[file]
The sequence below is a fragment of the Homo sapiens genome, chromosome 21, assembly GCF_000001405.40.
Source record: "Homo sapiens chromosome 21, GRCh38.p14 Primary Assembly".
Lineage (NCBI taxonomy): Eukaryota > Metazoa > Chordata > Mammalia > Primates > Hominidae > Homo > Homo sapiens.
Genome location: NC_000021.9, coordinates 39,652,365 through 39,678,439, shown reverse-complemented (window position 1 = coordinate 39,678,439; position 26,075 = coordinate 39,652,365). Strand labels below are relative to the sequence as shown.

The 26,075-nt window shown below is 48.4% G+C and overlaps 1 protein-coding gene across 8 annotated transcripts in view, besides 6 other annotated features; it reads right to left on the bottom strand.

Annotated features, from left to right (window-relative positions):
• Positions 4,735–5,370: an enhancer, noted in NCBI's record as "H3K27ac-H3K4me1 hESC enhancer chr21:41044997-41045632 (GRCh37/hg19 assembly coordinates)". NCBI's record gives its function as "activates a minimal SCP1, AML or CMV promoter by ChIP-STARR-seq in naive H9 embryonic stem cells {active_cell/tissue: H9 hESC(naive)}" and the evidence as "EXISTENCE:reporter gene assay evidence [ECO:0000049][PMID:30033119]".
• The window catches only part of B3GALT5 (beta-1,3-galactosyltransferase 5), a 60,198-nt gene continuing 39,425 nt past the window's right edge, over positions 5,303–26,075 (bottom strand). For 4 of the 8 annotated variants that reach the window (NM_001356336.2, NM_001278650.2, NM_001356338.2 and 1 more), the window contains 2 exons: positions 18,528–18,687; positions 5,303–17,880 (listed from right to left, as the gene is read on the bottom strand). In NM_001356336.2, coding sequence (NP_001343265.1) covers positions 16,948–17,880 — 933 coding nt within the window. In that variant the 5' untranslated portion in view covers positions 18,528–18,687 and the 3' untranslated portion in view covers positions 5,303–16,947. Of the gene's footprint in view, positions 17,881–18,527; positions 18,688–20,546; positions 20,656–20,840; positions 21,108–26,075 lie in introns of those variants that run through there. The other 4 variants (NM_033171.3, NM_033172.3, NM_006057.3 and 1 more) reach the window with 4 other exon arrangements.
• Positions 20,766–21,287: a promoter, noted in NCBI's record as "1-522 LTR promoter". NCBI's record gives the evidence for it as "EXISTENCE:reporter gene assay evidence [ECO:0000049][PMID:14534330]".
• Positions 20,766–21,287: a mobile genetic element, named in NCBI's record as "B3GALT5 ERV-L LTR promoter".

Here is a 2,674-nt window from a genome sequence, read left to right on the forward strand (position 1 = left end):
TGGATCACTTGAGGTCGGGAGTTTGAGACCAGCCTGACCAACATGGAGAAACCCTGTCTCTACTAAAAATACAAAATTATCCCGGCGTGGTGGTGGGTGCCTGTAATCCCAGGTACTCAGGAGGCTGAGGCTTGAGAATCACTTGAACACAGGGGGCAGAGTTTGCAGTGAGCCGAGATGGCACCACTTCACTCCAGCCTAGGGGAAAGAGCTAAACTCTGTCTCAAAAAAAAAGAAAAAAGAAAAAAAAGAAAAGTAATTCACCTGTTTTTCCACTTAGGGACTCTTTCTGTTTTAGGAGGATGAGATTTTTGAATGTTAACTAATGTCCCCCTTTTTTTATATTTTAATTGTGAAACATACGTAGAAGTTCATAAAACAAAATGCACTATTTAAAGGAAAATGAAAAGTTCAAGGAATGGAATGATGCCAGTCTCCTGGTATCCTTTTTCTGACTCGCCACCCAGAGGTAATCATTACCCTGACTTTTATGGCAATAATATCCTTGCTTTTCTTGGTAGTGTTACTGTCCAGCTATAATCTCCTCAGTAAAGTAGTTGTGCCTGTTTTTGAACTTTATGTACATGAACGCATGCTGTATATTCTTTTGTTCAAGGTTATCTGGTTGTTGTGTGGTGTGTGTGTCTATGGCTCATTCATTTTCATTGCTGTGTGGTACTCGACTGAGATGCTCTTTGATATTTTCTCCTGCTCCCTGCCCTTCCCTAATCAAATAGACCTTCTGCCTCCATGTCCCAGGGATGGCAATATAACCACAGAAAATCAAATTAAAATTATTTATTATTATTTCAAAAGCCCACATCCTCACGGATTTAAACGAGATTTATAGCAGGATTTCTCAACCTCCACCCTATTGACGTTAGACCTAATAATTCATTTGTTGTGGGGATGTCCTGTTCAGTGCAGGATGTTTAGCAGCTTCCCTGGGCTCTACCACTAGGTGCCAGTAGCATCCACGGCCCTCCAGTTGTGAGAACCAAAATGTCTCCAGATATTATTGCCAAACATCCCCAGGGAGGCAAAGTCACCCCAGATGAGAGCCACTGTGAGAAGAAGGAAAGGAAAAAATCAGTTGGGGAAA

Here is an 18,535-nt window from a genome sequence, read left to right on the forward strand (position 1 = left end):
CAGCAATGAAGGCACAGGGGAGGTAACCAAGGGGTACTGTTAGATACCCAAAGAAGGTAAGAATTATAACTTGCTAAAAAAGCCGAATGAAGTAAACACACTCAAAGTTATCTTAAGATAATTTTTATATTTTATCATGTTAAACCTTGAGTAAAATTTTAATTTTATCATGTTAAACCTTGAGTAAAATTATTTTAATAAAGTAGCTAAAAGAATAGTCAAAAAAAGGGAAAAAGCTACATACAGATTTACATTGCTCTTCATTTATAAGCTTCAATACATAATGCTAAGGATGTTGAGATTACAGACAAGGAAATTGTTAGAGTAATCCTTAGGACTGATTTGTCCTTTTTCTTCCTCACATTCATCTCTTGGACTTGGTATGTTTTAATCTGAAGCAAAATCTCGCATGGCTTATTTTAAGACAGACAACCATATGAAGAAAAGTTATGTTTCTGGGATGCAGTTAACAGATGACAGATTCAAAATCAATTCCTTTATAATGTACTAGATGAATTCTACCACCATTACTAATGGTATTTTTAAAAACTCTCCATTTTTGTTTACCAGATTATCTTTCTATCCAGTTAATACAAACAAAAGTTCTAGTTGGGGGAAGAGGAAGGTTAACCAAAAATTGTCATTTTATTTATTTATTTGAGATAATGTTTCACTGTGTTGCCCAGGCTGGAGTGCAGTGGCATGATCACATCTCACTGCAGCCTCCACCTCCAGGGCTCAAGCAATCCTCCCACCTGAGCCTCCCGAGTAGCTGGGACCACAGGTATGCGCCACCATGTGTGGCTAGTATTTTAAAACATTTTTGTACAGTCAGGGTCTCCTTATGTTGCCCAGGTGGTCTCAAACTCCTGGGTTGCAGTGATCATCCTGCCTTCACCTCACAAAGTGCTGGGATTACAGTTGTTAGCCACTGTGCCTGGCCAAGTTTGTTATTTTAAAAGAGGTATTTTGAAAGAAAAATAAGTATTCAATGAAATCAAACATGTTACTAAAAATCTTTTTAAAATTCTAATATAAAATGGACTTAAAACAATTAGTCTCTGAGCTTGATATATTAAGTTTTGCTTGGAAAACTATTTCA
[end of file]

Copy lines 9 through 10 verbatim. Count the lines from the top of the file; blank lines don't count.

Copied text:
• Positions 20,766–21,287: a promoter, noted in NCBI's record as "1-522 LTR promoter". NCBI's record gives the evidence for it as "EXISTENCE:reporter gene assay evidence [ECO:0000049][PMID:14534330]".
• Positions 20,766–21,287: a mobile genetic element, named in NCBI's record as "B3GALT5 ERV-L LTR promoter".